By Rob Denaburg, M.A. Candidate, Munk School of Global Affairs, University of Toronto.
In the world of spies and foreign intelligence agencies, the United States’ Central Intelligence Agency (CIA) and Britain’s Secret Intelligence Service (SIS) are likely the first to come to mind.
What about Canada’s equivalent? Where are our foreign spies?
The answer is that Canada has never had a standalone agency for its foreign intelligence efforts, let alone one dedicated to clandestine human intelligence (HUMINT) collection abroad. Canadian clandestine agents have been sent overseas on occasion to collect information on potential threats to Canada, but this does not imply an established network of Canadian foreign spies. Instead, Canada chooses to collect and analyze foreign intelligence through other means.
Our strategies include non-covert diplomatic reporting and interview programs (debriefing travellers and Foreign Service agents), signals interception through the Communications Security Establishment of Canada (CSEC), as well as open-source intelligence gleaned from openly available information. This process is divided amongst a number of federal departments and agencies, and coordinated by DFATD.
Canada has been collecting foreign intelligence since 1940, according to Canadian intelligence expert Kurt Jensen. But despite the restructuring of foreign intelligence units after World War II, a dedicated foreign intelligence service never emerged. By 1951, official decisions had been made to have neither clandestine agents nor a foreign HUMINT agency akin to the CIA or SIS.
Despite these decisions, academics, military personnel, and political figures alike have continued to debate the need for a Canadian Foreign Intelligence Service (CFIS) and the use of clandestine agents abroad. These debates have re-emerged in the post-9/11 security context, and have been considered by the Canadian government on two more occasions (2002 and 2007), but ultimately abandoned due to the costs involved.
Was this the right decision?
The most pressing concern that proponents of a potential CFIS tout is the risk posed by a lack of intelligence about foreign threats. We cannot, however, ignore the fact that Canada does collect foreign intelligence despite the lack of a dedicated agency, and, critically, it also receives intelligence from its allies who face similar security threats.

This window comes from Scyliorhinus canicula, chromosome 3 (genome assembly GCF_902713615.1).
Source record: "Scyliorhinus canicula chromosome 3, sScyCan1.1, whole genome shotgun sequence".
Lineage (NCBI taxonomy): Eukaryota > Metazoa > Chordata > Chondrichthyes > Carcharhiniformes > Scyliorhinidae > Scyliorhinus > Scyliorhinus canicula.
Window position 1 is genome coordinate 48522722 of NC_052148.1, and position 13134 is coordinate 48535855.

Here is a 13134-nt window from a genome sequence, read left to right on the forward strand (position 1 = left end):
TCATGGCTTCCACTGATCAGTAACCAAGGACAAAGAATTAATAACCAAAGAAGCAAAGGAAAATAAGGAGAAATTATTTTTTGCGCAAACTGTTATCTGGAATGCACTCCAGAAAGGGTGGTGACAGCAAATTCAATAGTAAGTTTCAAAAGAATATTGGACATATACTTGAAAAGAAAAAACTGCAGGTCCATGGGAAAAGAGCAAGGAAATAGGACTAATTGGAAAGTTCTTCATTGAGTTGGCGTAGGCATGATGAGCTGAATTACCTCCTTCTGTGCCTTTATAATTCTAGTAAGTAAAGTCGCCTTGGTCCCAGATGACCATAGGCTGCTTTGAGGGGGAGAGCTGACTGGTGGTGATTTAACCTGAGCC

To this, some might argue that without a CFIS and agents abroad, Canada’s reliance on its allies for foreign HUMINT could threaten the integrity of our foreign policy process. This assumes policy-makers rely primarily on allied intelligence, rather than using it to supplement foreign intelligence obtained by Canada.
Intelligence sharing is actually quite common. According to Jensen, roughly half of the intelligence reports produced by Western intelligence agencies are based on information collected by another country. Intelligence sharing, therefore, should be seen neither as a politicized process nor the result of a lack of our own capability, but rather as a reliable way to help allies address common threats.
In my opinion – shared by former Canadian Security Intelligence Service (CSIS) Director Reid Morden – it would appear that the costs required to centralize Canada’s foreign intelligence operations would be better spent on increasing the operational budgets of current foreign intelligence-gathering units.
But what about the question of foreign spies?
It has been suggested that Canada is an intelligence freeloader due to our lack of clandestine HUMINT networks. In response, we chose to appease our allies’ requests for foreign intelligence with improved non-covert measures, such as the Interview Program as early as 1953. The issue, however, is that if Canada was to deploy clandestine agents abroad, I believe that the financial and political costs would likely outweigh potential added contributions. It is even possible that Canada would be able to contribute less as a result.
Because Canada made the decision over fifty years ago not to have clandestine agents abroad, we have built our international reputation and partnerships, allowing us the access needed to pursue our non-covert HUMINT strategies. Engaging in covert HUMINT practices would lead to a loss of this trust – even worse if agents are caught in the act – which could jeopardize our current operations.
Canada would likely just be throwing a few more spies into the mix, duplicating efforts made by our allies, and potentially undermining decades of Canadian efforts – all at a great cost to taxpayers.
Finally, Canada’s signals intelligence is the most important element of our foreign intelligence activities. If contributing more to our intelligence sharing alliances is the goal, logic would follow that we should play to our strengths rather than duplicate efforts by trying to overhaul our entire system, or risk undermining our current capabilities in an attempt to improve a relationship that is essentially maximized.
While reasonable arguments can be made both for and against the creation of a CFIS and the addition of clandestine HUMINT collection, the existing network of foreign intelligence in Canada can address most of the country’s needs, and it would be more effective for Canada to fortify the current system than to completely overhaul it by creating a new agency and/or sending clandestine agents abroad.
Photo bby jonathan mcintosh